Continuing the brilliant tradition of California Romantic Poetry whose luminaries include Ambrose Bierce, George Sterling and Clark Ashton Smith, the poet-author Donald Sidney-Fryer (b. 1934) also stands in the long shadow of that other Courtly Poet, Edmund Spenser (1552?-1599), author of the Elizabethan epic romance The Faerie Queene.
Sidney-Fryer’s major contribution in the poetic vein is his series of Songs and Sonnets Atlantean (first series, 1971; second series, 2003; third series, 2005), collected as The Atlantis Fragments (2008). The series utilizes the myth of Atlantis as a springboard for both art and artifice. The original poetry as well as prose is presented under the multiform guise of translations from Atlantean poets such as Prince Atlantarion and from the Renaissance French of Michel de Labretagne -- supplemented, in the first series, with introduction and notes by premier Atlantologist Dr. Ibid Andor (1895-1990).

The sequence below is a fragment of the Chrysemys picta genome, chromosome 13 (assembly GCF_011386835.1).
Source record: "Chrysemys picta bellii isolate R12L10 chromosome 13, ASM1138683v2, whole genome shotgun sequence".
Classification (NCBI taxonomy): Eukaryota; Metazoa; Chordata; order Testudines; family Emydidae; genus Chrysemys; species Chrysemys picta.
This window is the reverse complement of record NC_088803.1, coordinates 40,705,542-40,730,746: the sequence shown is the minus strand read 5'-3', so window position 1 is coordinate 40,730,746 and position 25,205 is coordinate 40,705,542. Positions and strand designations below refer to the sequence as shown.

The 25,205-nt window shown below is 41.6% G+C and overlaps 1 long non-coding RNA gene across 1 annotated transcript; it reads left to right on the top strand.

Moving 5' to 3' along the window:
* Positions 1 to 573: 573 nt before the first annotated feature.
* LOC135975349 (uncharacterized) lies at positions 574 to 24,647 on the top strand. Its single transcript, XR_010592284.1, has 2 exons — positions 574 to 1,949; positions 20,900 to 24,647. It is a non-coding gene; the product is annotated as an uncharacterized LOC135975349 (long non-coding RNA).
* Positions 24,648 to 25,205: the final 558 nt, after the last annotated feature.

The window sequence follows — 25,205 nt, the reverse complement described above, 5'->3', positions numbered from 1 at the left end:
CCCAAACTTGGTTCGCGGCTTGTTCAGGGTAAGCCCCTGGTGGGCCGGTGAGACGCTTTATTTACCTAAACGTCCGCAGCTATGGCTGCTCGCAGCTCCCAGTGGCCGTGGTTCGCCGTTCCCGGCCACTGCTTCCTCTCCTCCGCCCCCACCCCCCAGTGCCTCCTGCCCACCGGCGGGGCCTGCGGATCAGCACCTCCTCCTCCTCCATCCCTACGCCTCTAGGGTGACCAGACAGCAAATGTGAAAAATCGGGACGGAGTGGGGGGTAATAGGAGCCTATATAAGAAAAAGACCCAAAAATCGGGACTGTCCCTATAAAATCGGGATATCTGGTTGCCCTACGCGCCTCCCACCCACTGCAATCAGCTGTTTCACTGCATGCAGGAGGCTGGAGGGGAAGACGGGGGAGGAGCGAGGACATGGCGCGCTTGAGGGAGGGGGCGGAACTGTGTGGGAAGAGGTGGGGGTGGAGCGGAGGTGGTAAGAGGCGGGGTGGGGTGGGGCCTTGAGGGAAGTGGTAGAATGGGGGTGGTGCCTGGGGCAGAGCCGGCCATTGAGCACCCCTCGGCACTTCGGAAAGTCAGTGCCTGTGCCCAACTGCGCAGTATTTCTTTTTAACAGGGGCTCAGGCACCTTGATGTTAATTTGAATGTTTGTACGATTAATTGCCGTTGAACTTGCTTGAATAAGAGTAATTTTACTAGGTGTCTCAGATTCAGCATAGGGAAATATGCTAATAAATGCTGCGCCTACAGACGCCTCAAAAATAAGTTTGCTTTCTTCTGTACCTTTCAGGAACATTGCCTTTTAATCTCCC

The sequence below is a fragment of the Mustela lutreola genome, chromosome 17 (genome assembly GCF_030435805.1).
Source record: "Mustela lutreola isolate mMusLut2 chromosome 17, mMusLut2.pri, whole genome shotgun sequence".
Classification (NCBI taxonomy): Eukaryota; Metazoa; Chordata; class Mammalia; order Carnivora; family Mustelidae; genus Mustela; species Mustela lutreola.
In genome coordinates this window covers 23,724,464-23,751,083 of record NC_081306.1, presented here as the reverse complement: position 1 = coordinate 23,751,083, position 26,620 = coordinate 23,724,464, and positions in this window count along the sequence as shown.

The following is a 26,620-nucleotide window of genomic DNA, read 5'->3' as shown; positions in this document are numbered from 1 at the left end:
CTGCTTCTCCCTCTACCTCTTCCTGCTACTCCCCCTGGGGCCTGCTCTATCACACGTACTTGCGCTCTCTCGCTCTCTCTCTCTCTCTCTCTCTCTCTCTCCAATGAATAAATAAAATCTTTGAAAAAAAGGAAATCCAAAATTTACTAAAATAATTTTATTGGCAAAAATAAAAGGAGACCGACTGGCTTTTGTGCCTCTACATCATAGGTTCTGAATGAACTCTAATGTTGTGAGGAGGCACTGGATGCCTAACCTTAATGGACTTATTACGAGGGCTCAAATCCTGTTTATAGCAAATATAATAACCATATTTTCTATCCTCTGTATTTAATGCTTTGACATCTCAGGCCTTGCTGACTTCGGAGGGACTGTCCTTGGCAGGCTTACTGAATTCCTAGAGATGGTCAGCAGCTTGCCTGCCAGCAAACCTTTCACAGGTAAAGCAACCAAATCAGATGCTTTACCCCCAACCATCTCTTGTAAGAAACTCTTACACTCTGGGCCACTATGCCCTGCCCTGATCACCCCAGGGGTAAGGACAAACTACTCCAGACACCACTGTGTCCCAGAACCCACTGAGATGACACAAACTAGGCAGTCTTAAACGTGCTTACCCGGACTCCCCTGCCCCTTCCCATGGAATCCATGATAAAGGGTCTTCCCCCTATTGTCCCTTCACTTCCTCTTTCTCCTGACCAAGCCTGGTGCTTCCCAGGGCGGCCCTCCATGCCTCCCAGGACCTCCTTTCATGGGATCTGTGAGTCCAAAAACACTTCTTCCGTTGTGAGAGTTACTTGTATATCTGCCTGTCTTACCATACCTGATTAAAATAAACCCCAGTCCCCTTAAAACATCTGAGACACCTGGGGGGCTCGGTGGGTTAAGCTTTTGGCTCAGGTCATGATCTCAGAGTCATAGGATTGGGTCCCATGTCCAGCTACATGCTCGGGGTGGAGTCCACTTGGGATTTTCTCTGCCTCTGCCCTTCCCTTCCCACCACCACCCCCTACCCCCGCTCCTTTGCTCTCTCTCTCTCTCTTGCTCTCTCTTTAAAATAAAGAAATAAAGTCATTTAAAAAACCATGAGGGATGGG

S. T. Joshi has called Donald Sidney-Fryer "an assured master of many poetic forms. . . especially the alexandrine" who has "a vibrant, exotic imagination that vivifies realms of fantasy into living realities." Brian Stableford praised the collective Songs and Sonnets Atlantean, calling it "a brilliant achievement."
In addition to his original works, Sidney-Fryer has translated important works of French poetry and poems-in-prose by Baudelaire, José-Maria de Heredia and Aloysius Bertrand. His translation of Bertrand's forgotten classic Gaspard de la Nuit was published by Black Coat Press in 2004.
In the realm of scholarship, Sidney-Fryer's bio-bibliography of Clark Ashton Smith, Emperor of Dreams (1976), forms the cornerstone of Smith studies. His earlier, seminal essay on Smith's life and work, "The Sorcerer Departs", has been revised and reissued, and his critical essay on Smith's "The Hashish Eater" provides important insights into this magnum opus of fantastic verse.
Donald Sidney-Fryer's public performances of works by Spenser, Baudelaire, Sterling and Smith along with his own poetry (sometimes with self-accompaniment on lute), are intended both to pay homage to his masters and to practice the ancient craft of enchauntment. In this he amply succeeds -- and also demonstrates to the enchanted audience the value of his own crystalline verse.
This website presents a bio-chronology, bibliography, webography, photos and other material relating to The Last of the Courtly Poets.